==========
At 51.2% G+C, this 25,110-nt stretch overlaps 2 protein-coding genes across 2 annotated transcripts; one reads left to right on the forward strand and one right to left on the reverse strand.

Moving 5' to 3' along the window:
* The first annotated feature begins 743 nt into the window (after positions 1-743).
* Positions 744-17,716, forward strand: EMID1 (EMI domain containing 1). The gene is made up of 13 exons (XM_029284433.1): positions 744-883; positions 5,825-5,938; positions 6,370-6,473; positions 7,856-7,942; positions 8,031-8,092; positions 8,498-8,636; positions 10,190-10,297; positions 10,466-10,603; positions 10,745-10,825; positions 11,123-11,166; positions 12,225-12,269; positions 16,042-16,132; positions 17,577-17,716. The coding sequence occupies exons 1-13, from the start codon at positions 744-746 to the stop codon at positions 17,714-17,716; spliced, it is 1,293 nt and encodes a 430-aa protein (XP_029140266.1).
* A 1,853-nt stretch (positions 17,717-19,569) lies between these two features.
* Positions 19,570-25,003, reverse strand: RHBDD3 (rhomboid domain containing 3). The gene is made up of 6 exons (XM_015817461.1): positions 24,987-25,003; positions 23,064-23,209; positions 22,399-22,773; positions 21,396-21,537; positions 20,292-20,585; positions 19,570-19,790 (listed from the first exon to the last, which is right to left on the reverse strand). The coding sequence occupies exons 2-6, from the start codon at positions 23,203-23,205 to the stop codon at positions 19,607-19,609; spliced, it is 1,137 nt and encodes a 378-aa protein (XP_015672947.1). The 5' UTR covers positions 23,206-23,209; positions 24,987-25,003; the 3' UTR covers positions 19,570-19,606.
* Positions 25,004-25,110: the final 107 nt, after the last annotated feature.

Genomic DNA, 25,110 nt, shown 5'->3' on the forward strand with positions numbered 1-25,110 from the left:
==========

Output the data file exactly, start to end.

At 51.2% G+C, this 25,110-nt stretch overlaps 2 protein-coding genes across 2 annotated transcripts; one reads left to right on the forward strand and one right to left on the reverse strand.

Moving 5' to 3' along the window:
* The first annotated feature begins 743 nt into the window (after positions 1-743).
* Positions 744-17,716, forward strand: EMID1 (EMI domain containing 1). The gene is made up of 13 exons (XM_029284433.1): positions 744-883; positions 5,825-5,938; positions 6,370-6,473; positions 7,856-7,942; positions 8,031-8,092; positions 8,498-8,636; positions 10,190-10,297; positions 10,466-10,603; positions 10,745-10,825; positions 11,123-11,166; positions 12,225-12,269; positions 16,042-16,132; positions 17,577-17,716. The coding sequence occupies exons 1-13, from the start codon at positions 744-746 to the stop codon at positions 17,714-17,716; spliced, it is 1,293 nt and encodes a 430-aa protein (XP_029140266.1).
* A 1,853-nt stretch (positions 17,717-19,569) lies between these two features.
* Positions 19,570-25,003, reverse strand: RHBDD3 (rhomboid domain containing 3). The gene is made up of 6 exons (XM_015817461.1): positions 24,987-25,003; positions 23,064-23,209; positions 22,399-22,773; positions 21,396-21,537; positions 20,292-20,585; positions 19,570-19,790 (listed from the first exon to the last, which is right to left on the reverse strand). The coding sequence occupies exons 2-6, from the start codon at positions 23,203-23,205 to the stop codon at positions 19,607-19,609; spliced, it is 1,137 nt and encodes a 378-aa protein (XP_015672947.1). The 5' UTR covers positions 23,206-23,209; positions 24,987-25,003; the 3' UTR covers positions 19,570-19,606.
* Positions 25,004-25,110: the final 107 nt, after the last annotated feature.

Genomic DNA, 25,110 nt, shown 5'->3' on the forward strand with positions numbered 1-25,110 from the left: